There is a big huge disconnect for many sales professionals and other company employees about the value of their LinkedIn profile and how specifically to make it work for them.
When I talk about how an online document can “work for you” I mean that it is a lot like inbound marketing – it is a way for you to promote your awesome self, your incredible products, services, and company without interacting (yet). It is a professional representation of you to get others interested in wanting to connect.
We are so engrained in the resume value of our LinkedIn profiles – for years that has been all many folks have done with LinkedIn – keep their job skills up-to-date in hopes that an incredible recruiter or two will come along and tell them about the perfect new career. That is so yesterday with LinkedIn – now there is so much more you can do.
We have talked before about creating a great profile. I tell clients that if you do nothing else, make sure you have a professional head shot (or at least a very quality photo of you) and a professional overview of who you are up at all times through your LinkedIn profile.
The “power step” that can really set you apart and help you attract partners and even clients your way is the next step:
Make a Business-focused Summary
Create a business-focused summary about the company you work for. Yep, not all about YOU and all your SKILLS, but the skills, value and differentiators your company brings to the market – right in the summary section of your LinkedIn profile.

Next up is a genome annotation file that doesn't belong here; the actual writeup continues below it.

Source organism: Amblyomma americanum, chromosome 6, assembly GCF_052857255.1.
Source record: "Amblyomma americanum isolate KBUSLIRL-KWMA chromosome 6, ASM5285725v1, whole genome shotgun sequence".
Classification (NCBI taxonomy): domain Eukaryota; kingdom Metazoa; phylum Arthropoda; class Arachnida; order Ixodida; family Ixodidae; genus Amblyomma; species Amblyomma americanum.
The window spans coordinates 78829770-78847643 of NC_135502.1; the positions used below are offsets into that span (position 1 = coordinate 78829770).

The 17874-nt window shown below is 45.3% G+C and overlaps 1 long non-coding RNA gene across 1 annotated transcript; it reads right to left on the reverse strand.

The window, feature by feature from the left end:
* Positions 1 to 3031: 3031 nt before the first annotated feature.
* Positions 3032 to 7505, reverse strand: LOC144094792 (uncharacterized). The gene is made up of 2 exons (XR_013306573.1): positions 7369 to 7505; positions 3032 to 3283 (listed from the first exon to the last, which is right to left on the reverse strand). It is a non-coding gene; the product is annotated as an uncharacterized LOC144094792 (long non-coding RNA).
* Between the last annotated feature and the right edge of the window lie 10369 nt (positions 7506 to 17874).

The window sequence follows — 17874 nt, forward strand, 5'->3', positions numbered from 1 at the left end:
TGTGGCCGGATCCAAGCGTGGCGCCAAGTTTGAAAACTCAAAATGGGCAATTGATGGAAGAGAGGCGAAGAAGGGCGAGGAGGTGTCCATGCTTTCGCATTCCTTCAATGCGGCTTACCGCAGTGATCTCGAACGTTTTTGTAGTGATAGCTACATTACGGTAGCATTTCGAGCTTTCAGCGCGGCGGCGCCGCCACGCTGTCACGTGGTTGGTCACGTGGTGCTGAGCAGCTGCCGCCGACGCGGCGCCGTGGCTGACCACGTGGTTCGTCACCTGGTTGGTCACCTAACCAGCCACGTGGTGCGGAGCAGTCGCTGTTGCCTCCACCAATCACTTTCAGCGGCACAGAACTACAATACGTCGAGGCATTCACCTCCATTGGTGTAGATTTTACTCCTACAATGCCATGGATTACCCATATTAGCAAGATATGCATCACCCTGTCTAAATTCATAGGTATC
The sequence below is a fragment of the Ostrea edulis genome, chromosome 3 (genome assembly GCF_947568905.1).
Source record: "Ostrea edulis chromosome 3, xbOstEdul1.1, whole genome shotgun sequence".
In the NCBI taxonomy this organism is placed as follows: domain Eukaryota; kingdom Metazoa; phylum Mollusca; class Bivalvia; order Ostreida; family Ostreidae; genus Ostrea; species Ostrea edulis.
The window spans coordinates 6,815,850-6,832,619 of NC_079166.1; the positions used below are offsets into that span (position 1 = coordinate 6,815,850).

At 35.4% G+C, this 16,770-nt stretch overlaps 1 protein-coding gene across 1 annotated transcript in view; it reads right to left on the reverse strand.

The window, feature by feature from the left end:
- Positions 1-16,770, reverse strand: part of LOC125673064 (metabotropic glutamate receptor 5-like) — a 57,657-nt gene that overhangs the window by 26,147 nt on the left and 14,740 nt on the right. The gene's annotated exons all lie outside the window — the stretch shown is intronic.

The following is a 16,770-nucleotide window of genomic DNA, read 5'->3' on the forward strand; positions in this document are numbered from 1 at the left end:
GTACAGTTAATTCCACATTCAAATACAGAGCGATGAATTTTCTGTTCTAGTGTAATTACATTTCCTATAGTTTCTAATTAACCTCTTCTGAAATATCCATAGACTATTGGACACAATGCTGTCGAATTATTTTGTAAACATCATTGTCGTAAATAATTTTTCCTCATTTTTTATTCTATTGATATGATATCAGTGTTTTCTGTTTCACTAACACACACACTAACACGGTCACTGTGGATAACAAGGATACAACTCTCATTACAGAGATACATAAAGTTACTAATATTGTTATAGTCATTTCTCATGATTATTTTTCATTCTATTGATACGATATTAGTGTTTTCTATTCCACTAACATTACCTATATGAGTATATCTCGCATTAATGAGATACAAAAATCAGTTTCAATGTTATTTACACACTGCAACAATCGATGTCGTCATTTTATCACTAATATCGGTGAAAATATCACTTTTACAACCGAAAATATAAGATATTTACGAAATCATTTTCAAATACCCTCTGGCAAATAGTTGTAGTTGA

This is important for several reasons, but the top two are:
Unless you ARE searching for your next position, you should be focused on the company you work for, not you and your skills. In other words, since all of LinkedIn is searchable, professionals are already on and looking at content, people, tips, and updates. If you share the good work your company is doing by helping other organizations, this becomes interesting and people will see it. People search with search terms on search engines and right in LinkedIn. Your summary can catch someone’s attention.
Who’s Attention Might You Catch?
For starters, your boss and company you work for will appreciate that you are spending time on LinkedIn and that your profile, while all about you, also talks about key company offerings, strengths and differentiators in the market. Consider it a smart move professionally.
Secondly, you could attract the eye of a strategic partner or a great referrer – someone who can refer you to many new customers. See Winning Teammates (get your free download here) if you want to learn more about how to build business through strategic connections – it is very powerful.
So how is your summary looking? Have you maximized it for the current position? Unless you are really looking for the next gig, you owe it to yourself to update the summary, and know that you can always change it . Next we’ll talk about the power of updates.
Lori Richardson is recognized as one of the "Top 25 Sales Influencers for 2012" and one of "20 Women to Watch in Sales Lead Management". Lori speaks, writes, trains, and consults with inside and outbound sellers in technology and services companies. Subscribe to the award-winning blog and the “Sales Ideas In A Minute” newsletter for sales strategies, tactics, and tips in selling.
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